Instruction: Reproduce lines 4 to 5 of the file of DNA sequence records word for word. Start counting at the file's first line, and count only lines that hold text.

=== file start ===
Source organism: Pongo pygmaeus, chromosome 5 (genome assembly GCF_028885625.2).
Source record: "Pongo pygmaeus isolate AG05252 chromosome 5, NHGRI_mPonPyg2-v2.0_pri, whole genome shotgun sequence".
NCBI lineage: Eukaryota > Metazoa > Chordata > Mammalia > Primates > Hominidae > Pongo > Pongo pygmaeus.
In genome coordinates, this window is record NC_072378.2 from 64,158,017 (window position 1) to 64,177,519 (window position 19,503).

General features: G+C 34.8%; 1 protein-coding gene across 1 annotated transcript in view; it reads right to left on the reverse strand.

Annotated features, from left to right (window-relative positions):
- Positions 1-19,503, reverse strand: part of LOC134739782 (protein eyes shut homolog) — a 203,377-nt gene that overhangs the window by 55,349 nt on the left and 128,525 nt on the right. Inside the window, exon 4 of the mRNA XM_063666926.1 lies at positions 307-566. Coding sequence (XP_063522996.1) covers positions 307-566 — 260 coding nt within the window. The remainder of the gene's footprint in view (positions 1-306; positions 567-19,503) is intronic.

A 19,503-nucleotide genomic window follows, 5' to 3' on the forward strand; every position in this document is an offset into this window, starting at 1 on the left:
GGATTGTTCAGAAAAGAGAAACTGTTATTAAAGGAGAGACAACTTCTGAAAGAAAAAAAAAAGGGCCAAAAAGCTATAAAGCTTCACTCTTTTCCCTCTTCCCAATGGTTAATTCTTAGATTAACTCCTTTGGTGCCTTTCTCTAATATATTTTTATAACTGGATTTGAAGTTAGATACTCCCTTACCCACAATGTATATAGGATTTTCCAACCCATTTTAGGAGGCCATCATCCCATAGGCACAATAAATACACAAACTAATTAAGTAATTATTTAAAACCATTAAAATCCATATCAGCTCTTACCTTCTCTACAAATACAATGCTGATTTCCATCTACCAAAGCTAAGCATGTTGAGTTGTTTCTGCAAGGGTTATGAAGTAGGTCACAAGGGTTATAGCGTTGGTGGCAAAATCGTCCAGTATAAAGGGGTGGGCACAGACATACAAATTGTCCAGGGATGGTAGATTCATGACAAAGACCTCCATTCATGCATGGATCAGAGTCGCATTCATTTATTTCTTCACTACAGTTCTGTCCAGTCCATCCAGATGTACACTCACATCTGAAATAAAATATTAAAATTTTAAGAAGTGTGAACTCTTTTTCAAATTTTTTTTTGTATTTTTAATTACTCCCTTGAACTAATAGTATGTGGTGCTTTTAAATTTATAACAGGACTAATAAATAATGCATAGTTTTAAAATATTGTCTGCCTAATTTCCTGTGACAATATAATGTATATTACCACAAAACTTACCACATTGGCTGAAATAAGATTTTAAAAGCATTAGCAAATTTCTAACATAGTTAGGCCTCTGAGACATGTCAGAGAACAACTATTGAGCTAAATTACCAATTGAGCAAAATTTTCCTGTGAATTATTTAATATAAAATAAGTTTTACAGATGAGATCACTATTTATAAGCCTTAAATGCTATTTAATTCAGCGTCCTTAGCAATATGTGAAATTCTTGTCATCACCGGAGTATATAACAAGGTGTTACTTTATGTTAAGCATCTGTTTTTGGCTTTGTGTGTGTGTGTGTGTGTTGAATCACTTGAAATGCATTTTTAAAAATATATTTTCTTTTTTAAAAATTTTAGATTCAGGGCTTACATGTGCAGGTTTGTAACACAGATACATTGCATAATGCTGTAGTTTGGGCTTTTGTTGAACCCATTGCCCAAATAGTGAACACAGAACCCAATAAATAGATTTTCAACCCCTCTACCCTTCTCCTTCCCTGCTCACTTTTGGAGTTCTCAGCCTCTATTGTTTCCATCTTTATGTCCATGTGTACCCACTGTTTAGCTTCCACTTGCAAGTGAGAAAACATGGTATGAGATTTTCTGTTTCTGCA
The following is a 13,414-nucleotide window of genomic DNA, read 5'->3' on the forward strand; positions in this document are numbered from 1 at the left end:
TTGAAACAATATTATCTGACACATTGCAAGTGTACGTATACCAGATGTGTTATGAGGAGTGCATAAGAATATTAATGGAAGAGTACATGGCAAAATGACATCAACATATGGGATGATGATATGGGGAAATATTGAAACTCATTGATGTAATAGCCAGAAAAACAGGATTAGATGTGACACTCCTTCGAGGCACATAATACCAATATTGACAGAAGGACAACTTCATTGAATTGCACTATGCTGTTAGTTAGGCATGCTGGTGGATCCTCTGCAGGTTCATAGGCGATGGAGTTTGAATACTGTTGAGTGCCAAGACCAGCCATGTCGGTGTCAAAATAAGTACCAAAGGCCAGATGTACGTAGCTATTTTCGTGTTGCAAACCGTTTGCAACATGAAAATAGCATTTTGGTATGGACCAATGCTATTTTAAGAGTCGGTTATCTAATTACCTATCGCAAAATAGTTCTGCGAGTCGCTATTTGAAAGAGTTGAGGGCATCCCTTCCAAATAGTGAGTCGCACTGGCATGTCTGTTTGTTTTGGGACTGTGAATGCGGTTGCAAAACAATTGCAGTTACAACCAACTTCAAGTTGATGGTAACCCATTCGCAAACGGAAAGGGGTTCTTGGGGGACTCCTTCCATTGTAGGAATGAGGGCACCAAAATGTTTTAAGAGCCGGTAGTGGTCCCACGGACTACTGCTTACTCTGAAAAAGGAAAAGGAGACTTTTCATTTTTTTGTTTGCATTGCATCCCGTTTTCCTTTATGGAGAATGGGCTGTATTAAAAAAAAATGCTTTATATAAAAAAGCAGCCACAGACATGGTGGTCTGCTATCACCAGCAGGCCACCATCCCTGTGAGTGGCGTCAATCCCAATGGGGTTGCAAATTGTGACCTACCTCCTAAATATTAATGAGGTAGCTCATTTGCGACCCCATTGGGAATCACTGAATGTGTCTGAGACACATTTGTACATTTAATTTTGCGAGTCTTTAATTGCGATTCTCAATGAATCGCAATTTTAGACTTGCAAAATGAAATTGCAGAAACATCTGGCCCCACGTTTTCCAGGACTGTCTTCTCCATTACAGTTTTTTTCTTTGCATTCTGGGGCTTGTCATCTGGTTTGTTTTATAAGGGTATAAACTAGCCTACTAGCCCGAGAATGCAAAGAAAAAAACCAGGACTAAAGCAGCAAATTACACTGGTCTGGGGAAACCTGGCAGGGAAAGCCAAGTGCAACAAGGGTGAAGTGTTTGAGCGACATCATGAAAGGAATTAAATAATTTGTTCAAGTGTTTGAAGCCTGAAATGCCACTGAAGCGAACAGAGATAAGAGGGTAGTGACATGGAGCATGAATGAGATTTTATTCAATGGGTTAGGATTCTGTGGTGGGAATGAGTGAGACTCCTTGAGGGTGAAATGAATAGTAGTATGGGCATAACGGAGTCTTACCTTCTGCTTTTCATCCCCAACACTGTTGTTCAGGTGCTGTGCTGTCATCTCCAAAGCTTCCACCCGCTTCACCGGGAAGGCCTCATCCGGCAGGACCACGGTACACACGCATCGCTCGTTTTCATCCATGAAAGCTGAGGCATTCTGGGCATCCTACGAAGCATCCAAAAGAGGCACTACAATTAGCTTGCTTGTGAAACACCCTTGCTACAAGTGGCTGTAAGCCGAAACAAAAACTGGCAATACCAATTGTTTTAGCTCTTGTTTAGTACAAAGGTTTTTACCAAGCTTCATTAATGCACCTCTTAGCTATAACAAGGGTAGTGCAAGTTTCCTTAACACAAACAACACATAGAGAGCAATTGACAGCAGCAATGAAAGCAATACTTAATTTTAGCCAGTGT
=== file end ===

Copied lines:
In genome coordinates, this window is record NC_072378.2 from 64,158,017 (window position 1) to 64,177,519 (window position 19,503).

General features: G+C 34.8%; 1 protein-coding gene across 1 annotated transcript in view; it reads right to left on the reverse strand.